27 Sep 2019

Rugby World Cup: How to be a good tourist

3:25 pm on 27 September 2019

Welcome to RNZ's how-to guide on what to do and what to avoid as a Rugby World Cup fan in Japan.

Shibuya crossing, Tokyo.

Shibuya crossing, Tokyo. Photo: Joe Porter RNZ


It's considered rude to ask for a fork when eating out in Japan. Learn how to use chopsticks, properly (don't stab bits of food, or stick them up in rice).

It's not hard (my 3-year-old can do it) and there are plenty of youtube tutorials. You don't have to be a master of the art, a little effort will be greatly appreciated.


When entering some restaurants (sushi houses for one) and people's homes and anywhere you might find yourself stepping into a traditional room or onto a tatami mat (rice straw mats that Japanese have traditonally used on their floors), you must take your shoes off. Check your socks for holes.


Keep your head and neck straight and bend from the hips.

Bow when meeting and greeting people, thanking someone or saying sorry.

Talking on the phone on public transport is considered rude and is discouraged.

Talking on the phone on public transport is considered rude and is discouraged. Photo: Joe Porter RNZ

Don't eat while walking

Eating 'on the run' or while walking/travelling is considered rude in Japan, and you'll notice sideways glances if you do.

Drinking isn't considered quite so rude, but is also best to avoid if possible. The supermarkets or mini marts all have seating areas to eat.

Slurp those noodles!

While burping is considered rude, the louder you slurp your noodles is a compliment to the chef in Japan.

Don't talk on your phone on public transport

There are signs everywhere telling you not to use your phone for a conversation in almost every train or subway car.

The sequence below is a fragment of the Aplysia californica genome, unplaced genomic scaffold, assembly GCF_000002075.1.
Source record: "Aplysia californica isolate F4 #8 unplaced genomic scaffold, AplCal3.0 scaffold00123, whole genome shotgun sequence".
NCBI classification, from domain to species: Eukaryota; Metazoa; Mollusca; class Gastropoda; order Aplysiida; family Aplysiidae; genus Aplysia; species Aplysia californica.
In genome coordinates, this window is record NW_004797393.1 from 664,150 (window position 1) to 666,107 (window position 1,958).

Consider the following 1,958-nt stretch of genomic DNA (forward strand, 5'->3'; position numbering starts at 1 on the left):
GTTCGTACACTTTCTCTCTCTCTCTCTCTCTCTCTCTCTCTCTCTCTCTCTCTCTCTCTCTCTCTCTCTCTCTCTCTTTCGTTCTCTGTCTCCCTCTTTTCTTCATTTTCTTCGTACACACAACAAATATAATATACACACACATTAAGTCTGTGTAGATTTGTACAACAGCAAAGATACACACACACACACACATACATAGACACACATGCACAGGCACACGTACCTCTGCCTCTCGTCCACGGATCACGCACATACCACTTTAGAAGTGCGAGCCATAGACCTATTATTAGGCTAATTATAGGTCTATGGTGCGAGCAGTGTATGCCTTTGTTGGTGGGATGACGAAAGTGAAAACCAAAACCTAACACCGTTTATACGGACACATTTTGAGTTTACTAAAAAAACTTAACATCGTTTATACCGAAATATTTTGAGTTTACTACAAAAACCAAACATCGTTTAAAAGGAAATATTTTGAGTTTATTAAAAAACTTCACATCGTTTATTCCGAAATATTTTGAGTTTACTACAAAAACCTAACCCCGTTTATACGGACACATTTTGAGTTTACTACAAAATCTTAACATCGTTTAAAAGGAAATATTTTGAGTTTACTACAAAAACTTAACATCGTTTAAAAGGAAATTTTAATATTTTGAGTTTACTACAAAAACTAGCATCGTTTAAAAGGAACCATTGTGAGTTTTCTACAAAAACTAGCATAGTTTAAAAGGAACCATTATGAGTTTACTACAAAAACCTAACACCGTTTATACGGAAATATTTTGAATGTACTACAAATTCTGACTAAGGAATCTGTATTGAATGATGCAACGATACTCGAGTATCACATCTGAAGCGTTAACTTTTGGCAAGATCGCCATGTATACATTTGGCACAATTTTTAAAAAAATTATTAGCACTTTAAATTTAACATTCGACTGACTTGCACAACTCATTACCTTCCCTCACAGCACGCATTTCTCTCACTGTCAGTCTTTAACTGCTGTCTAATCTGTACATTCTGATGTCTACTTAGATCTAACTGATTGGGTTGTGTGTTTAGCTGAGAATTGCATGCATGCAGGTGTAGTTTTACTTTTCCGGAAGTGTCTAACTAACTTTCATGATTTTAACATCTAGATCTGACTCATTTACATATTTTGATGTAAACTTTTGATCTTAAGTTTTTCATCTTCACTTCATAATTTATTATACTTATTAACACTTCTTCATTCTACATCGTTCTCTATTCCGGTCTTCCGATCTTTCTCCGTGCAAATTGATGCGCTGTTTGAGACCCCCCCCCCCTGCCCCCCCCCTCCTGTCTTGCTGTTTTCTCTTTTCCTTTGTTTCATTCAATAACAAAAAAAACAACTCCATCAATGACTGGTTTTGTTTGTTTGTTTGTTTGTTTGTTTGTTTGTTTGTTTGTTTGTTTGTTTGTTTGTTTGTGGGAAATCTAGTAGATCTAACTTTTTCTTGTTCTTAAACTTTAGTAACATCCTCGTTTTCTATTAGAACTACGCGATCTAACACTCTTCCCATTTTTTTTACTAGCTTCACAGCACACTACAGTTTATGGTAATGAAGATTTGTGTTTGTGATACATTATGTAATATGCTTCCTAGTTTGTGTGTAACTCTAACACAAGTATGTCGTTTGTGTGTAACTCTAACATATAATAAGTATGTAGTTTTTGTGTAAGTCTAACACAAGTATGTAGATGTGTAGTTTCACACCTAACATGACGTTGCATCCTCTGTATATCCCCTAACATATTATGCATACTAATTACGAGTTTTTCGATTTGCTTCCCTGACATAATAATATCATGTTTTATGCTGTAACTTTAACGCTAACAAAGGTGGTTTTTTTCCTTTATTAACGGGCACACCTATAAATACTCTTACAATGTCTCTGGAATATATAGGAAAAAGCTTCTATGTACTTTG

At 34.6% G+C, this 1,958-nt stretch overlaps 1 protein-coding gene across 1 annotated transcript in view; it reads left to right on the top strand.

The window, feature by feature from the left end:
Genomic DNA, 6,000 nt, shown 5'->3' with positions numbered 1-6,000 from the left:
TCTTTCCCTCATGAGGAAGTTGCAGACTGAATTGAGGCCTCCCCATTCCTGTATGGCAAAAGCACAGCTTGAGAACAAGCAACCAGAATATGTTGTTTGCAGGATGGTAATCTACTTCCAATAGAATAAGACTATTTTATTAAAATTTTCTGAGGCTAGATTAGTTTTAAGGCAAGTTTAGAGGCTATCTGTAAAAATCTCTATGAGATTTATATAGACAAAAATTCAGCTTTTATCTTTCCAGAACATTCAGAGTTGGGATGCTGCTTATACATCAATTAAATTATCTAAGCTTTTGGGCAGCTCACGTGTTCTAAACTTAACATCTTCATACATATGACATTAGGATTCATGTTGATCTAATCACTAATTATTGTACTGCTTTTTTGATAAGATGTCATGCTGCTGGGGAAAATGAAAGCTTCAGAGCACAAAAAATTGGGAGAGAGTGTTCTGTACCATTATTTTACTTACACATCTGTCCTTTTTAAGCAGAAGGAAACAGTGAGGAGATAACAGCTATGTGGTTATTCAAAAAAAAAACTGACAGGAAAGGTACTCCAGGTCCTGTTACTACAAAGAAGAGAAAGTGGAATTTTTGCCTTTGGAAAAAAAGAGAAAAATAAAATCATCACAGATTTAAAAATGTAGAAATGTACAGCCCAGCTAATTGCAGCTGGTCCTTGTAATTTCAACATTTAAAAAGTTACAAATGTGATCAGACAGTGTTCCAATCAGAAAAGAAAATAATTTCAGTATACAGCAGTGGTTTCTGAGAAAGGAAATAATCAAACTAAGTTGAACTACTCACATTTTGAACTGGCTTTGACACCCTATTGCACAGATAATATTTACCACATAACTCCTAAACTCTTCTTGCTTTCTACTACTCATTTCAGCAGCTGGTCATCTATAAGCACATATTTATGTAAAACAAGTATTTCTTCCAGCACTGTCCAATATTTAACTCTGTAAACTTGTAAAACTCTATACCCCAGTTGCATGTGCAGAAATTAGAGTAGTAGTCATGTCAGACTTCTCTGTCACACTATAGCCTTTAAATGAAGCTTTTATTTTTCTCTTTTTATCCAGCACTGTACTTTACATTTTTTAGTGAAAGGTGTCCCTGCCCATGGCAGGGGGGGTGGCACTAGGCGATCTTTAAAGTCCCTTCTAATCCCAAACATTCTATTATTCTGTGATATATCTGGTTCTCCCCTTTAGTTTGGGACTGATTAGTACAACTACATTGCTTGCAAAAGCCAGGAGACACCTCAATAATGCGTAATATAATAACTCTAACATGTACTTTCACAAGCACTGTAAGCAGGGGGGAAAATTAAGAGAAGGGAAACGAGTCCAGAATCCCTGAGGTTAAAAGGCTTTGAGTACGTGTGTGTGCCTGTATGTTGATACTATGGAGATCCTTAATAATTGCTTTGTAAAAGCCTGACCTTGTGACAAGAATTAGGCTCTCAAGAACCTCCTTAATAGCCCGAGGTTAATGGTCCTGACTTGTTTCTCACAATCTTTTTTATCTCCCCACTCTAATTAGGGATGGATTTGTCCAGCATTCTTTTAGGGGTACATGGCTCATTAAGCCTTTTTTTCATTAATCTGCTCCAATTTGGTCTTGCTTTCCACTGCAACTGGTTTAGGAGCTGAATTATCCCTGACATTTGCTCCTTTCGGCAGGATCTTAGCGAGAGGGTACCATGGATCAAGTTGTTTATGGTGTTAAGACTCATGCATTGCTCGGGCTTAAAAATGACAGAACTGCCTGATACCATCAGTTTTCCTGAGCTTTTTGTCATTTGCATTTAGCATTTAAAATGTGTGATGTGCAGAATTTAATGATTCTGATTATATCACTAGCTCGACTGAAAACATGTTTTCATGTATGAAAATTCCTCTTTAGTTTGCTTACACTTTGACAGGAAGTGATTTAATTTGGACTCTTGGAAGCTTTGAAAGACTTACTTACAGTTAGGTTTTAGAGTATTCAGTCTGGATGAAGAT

It's a big no-no to make or accept calls on public transport. No loud music or loud talking either.

There are even signs asking people listening to music through headphones to make sure the volume isn't too loud and 'leaking out' to nearby passengers.

The Japanese are some of the kindest and most helpful people you could meet, especially to lost looking visitors.

The Japanese are some of the kindest and most helpful people you could meet, especially to lost looking visitors. Photo: Joe Porter RNZ

Blowing your nose

It's considered rude to blow your nose in public. In contrast to NZ, sniffing is the preferred option in Japan as it's seen as less crude (sniffing everywhere on trains!).

You can wipe your nose discreetly with a tissue if it runs, but blowing it is to be avoided if possible. Use a toilet or bathroom to do it if you have to.


Obeying the rules is very important in Japan, and no one really crosses the road without having a 'green flashing man' or light to tell them to do so.

Everyone waits patiently on street corners, even when there's no traffic nearby. If people see someone start to walk, it might set the whole crowd off as people trust others not to jaywalk.

Rubbish bins

There are hardly any bins in public or on the streets, but Japan is relatively litter free. People tend to hold onto their rubbish in Japan and dispose of it later.

As it's rude to eat, drink and smoke on the go, there isn't such a need for bins.


Japan (surprising given they're leaders in technology) is still a very cash based society.

You can never be quite sure if a credit card will be accepted, even in bars and restaurants.

Taxi's often only take cash, especially outside of Tokyo or the major cities.

Japan is a safe country and wallets are more often than not returned with cash still inside, so don't feel nervous about carrying some cash wherever you go.


Japanese bars or "izakaya" are typically small, holding 20 people at most, serving alcohol and Japanese 'tapas' type food, often "teppanyaki" or "yakitori".

While this provides a wonderfully intimate experience, there's concerns over how the eateries and bars will deal with groups of 20 World Cup fans descending on them at once.

As it's legal to drink in public in Japan, it might be common to see groups of WC fans drinking in a park or on street benches.

There are also vending machines with booze on almost every street corner.

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